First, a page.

Harvard edX MOOC: Robert Darnton’s The History of the Book


I have never been in favor of pushing online teaching in the humanities, but the Harvard edX series makes the most of blending digital technology and humanities teaching.

Readers may be particularly interested in Robert Darnton’s course, which begins this week, “The History of the Book in 17th- and 18th-Century Europe.”

Gregory Nagy’s “The Greek Hero in 24 Hours” is superb, despite the requirement that epics be read in specific translations available only electronically. (A cumbersome 900-page print-out option only inspires desire for separate printed texts).  That said, Nagy’s course is fantastic, and Robert Darnton’s course looks equally valuable.

The Harvard/MIT Edx platform for free online courses rolled out in 2012, not without controversy. as this and other articles suggest.  The courses are making me think–both about their subject matter and about online teaching.


2 Responses to “Harvard edX MOOC: Robert Darnton’s The History of the Book”

  1. Eleanor Shevlin Says:

    Thanks for this posting, Anna. I would be interested in hearing what others see as the audience(s) for these courses. Are they primarily continuing ed–opportunities for life-long learning? They remind me of some continuing ed I took while working and before returning to grad school–with the convenience of completing at one’s pace and without traveling. (I remember fondly a wonderful course on Joyce’s Ulysses and Dublin by a professor from Trinity College, Dublin, offered one summer at Georgetown).

    Darnton’s new offering seems to be a module of a series devoted to a broader series on “The Book” with contributions from various professors. Leah Price’s The Book: Book Sleuthing: What 19th-Century Books Can Tell Us About the Rise of the Reading Public?” course serves as perhaps the next module. While Price’s fascinating module deals with a period beyond EMOB’s historical focus, its focus on investigative historical methods is certainly relevant to our time. I suspect Ann Blair will soon be offering a module devoted to the Renaissance book.

    I already use many online resources (videos, podcasts, online exercises, and so forth) in both my face-to-face. hybrid, and online book history courses. At the moment, the Terms of Service agreement restricts (understandably) the content to the individual, enrolled user for personal use only in the context of the course. Yet, down the road, edX seems to be envisioning the possibility of broader collaboration:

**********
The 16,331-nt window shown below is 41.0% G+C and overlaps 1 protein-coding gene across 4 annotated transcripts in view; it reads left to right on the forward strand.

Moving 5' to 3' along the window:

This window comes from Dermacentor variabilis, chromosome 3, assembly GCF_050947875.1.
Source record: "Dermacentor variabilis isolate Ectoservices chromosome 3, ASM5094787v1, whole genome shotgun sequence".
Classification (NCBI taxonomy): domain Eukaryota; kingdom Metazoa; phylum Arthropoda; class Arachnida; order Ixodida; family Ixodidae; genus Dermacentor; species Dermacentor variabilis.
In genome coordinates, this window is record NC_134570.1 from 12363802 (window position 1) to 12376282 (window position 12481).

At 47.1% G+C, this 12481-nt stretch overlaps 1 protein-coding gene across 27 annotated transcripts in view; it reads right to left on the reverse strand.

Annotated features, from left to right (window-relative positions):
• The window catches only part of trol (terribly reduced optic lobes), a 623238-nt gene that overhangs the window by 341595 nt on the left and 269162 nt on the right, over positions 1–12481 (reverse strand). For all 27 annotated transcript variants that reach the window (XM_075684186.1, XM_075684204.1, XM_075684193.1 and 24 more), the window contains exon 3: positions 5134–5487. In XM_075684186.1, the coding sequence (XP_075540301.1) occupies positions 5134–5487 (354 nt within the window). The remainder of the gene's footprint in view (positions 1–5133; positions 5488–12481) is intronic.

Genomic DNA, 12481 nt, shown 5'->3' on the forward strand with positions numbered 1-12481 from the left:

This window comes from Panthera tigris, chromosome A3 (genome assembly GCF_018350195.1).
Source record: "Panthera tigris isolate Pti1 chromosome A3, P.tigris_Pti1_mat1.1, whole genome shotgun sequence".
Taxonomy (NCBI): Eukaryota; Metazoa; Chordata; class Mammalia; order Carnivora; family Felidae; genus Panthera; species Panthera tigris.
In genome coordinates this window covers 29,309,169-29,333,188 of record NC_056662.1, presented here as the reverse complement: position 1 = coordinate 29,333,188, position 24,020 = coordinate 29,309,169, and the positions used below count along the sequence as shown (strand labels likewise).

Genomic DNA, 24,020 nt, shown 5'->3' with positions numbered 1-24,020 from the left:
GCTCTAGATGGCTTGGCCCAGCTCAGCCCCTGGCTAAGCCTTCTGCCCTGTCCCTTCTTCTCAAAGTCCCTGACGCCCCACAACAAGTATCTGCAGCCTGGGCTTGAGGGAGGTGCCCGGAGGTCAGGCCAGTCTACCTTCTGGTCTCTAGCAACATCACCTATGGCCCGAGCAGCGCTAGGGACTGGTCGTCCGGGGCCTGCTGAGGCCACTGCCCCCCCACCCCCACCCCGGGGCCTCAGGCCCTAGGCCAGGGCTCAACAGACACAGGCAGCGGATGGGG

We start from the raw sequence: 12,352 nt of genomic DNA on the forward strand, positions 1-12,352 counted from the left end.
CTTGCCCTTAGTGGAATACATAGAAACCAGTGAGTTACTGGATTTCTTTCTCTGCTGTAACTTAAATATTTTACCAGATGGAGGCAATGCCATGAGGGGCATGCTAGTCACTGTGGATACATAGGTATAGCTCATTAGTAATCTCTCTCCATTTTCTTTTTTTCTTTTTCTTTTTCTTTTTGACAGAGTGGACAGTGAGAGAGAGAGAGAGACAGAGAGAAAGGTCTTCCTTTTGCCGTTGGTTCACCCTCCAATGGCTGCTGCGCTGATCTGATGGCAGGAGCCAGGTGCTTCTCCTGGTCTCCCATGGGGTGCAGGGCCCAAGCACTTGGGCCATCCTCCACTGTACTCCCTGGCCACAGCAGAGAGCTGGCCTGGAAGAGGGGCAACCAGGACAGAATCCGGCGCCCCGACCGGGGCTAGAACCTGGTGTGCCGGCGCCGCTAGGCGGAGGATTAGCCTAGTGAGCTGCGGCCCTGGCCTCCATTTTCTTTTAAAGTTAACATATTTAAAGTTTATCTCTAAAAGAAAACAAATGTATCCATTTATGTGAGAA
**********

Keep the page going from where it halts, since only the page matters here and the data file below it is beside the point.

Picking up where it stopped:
We aim to make much of the edX course content available under more open license terms that will help create a vibrant ecosystem of contributors and further edX’s goal of making education accessible and affordable to the world.

    This potential for collaboration across universities, libraries, and independent scholars could be a fascinating development in online offerings and the harnessing of technology for wide educational aims. Yet, for the present these offerings are focused more on one (edX) to many. Even the YouTube trailer for the book series courses notes that the video is “unlisted” and thus requests that one give thought before sharing.


  2. Anna Battigelli Says:

    As far as audience goes, “The Ancient Greek Hero in 24 Hours” is supposed to be for anyone, and in theory it is. In fact, however, it’s a demanding and highly specialized course. One thing that defines it is its superb organization and scholarship. I’m sure this scholarship and organization will be true of Darnton’s course as well–as the beautiful trailer makes clear. Darnton’s course labels itself as requiring half the hours per week as the “Greek Hero” course.

    These two courses are designed by master teachers supported by gifted technicians, teams of colleagues, and magnificent resources. They force us to reconsider assumptions about the Internet as a demotic mode. So, yes, the mode is “one to many,” if I understand your use of that phrase.

    I too would love to hear about other people’s experience with such courses.


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